Presentation at the 2014 Active Living Research Annual Conference.
Background and Purpose
In 2007, the Mississippi (MS) legislature acted to improve health and reduce childhood obesity through the MS Healthy Students Act (SB 2369) (1), which mandates school-age students engage in specific amounts of in-school physical activity (ISPA). However, schools in predominantly rural, low-income, racially concentrated communities are not meeting the provisions of the law (2) and there are increasing disparity gaps in childhood obesity between black (27.8%) and white (19.5%) students.(3) As facilitators linked to successful ISPA policy implementation are identified, the dissemination of best practices is pertinent and likewise, as barriers are revealed there is a need to develop and disseminate effective ISPA strategies.(4) Furthermore, it is important that these outcomes are identified as relevant by legislators and inform future decisions related to childhood ISPA, obesity and health disparities. Thus, the purpose of this investigation was to disseminate evidence-based findings to state policy-makers, and to identify and disseminate ISPA best practices at the district- and school-levels in the MS Delta.
1) Translate and disseminate research findings to inform key lawmakers in the MS legislature; 2) Identify ISPA best practices at the school- and district-levels in the MS Delta; and 3) Foster collaboration among researchers, state agencies, and organizations that focus on reducing childhood obesity and child health disparities.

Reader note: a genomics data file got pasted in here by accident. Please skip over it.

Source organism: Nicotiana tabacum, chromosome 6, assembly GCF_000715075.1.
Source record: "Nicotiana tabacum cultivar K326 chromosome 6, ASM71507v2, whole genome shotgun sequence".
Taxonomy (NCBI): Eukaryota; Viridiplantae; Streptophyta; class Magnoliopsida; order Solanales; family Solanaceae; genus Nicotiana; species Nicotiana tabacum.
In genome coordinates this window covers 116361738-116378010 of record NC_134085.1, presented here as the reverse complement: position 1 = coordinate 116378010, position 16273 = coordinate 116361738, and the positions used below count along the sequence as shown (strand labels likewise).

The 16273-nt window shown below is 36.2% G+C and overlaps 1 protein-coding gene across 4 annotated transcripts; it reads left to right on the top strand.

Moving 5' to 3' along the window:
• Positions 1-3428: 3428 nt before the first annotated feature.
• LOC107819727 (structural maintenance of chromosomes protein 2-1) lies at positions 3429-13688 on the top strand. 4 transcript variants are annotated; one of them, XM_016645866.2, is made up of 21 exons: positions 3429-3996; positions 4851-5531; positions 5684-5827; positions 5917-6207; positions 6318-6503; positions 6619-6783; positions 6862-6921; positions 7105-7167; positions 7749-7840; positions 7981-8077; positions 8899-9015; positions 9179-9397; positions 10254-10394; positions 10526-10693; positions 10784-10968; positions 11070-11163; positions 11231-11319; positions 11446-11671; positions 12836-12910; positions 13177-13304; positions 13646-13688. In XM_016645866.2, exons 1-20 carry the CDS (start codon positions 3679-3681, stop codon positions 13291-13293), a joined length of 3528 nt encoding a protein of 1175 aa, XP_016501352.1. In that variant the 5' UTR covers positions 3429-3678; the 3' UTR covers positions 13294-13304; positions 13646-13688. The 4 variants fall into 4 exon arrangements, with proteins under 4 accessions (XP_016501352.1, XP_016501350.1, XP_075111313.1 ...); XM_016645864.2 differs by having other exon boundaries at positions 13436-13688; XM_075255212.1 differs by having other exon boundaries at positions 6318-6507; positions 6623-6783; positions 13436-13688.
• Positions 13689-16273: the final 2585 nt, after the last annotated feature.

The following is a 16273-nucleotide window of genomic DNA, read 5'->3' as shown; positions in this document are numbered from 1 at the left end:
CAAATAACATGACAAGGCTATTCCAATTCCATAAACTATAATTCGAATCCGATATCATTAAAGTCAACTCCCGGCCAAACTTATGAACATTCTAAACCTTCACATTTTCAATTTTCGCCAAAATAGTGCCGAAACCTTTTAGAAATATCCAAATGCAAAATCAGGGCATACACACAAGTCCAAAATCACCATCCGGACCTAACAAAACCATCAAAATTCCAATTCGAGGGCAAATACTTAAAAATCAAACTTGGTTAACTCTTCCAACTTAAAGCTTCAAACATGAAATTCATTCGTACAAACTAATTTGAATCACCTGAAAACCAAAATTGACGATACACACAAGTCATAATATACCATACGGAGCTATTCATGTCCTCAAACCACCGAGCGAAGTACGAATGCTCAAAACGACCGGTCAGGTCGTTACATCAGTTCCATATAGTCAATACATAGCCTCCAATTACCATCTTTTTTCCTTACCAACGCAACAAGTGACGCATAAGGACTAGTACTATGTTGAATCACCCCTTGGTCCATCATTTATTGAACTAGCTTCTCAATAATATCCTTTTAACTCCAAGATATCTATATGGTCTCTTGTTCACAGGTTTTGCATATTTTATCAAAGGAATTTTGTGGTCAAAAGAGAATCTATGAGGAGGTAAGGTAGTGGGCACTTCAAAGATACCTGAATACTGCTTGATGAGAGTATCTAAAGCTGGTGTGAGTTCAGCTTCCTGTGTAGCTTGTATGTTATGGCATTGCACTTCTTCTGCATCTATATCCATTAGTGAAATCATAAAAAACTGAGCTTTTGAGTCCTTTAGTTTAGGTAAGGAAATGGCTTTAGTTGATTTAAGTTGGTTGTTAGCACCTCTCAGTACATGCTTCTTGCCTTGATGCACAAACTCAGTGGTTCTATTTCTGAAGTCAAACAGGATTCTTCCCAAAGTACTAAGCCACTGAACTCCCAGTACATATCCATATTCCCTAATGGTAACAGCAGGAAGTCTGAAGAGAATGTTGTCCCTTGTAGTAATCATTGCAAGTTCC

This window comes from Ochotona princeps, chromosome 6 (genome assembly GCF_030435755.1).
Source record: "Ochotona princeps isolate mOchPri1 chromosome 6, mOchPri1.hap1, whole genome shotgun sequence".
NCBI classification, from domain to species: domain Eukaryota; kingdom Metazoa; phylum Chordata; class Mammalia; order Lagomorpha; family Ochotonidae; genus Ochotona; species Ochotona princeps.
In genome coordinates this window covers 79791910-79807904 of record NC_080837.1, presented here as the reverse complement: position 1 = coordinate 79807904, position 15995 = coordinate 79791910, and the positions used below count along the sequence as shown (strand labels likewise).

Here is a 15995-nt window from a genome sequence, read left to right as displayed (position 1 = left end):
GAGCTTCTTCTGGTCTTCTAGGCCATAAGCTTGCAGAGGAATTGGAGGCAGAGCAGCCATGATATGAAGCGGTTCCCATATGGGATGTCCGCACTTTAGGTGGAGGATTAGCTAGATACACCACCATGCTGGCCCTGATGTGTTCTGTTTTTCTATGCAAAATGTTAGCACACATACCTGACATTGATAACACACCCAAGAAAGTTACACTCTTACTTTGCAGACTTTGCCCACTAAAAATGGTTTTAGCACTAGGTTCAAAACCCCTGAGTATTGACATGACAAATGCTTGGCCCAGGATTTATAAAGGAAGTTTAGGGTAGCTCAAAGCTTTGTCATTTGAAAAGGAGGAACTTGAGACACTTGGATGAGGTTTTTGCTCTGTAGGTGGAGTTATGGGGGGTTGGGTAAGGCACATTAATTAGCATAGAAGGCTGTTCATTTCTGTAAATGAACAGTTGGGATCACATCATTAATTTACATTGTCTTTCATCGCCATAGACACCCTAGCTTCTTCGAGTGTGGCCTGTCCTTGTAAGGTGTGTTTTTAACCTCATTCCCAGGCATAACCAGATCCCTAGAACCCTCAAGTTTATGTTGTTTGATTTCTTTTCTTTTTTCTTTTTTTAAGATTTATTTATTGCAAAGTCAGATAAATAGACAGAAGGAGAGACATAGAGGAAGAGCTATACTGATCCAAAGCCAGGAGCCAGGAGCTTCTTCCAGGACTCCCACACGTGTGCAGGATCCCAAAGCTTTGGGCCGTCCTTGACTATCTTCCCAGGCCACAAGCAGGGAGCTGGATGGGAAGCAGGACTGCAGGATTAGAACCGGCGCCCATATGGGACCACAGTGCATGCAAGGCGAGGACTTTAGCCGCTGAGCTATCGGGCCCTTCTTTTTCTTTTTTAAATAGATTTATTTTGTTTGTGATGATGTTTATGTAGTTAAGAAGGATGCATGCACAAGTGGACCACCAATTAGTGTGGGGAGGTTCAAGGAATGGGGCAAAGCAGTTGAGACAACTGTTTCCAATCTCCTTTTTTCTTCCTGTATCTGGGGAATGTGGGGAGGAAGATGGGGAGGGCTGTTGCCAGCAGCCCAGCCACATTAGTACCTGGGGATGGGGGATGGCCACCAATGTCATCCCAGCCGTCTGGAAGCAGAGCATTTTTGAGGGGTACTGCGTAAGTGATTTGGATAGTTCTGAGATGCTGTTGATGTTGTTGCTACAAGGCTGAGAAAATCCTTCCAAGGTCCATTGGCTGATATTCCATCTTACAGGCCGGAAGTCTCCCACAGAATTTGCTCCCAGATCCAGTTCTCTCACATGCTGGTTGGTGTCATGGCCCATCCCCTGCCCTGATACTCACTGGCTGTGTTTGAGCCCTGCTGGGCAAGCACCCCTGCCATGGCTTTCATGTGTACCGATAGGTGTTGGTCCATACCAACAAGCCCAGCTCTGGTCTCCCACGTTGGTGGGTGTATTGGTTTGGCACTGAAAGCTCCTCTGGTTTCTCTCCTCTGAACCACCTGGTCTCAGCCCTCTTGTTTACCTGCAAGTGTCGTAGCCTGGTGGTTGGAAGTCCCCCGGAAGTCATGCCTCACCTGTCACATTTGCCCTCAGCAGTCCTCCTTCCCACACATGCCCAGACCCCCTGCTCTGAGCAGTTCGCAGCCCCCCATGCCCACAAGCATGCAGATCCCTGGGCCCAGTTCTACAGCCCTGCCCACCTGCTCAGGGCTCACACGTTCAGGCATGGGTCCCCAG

A collective case study (5) approach was used to investigate ISPA policy implementation in the MS Delta. Qualitative data collection procedures included: 1) two focus groups with school principals (n=11) and two interviews with district-level administrators to understand an administrator’s role in developing and implementing ISPA policy, to identify barriers to implementation, and to reveal best practices; 2) two focus groups with PE teachers (n=21) to identify barriers to implementing PE curricula and to reveal best practices; and 3) two focus groups with elementary school students (n=16) to identify ISPA that students typically engage in and want to engage in, and to identify how frequently students are engaged in and want to engage in ISPA. Audio recordings were transcribed, verified, and consensus rendered by two co-investigators. Transcendent themes that emerged from the transcripts were identified within and across groups to provide a detailed description of factors that influence ISPA policy.(5)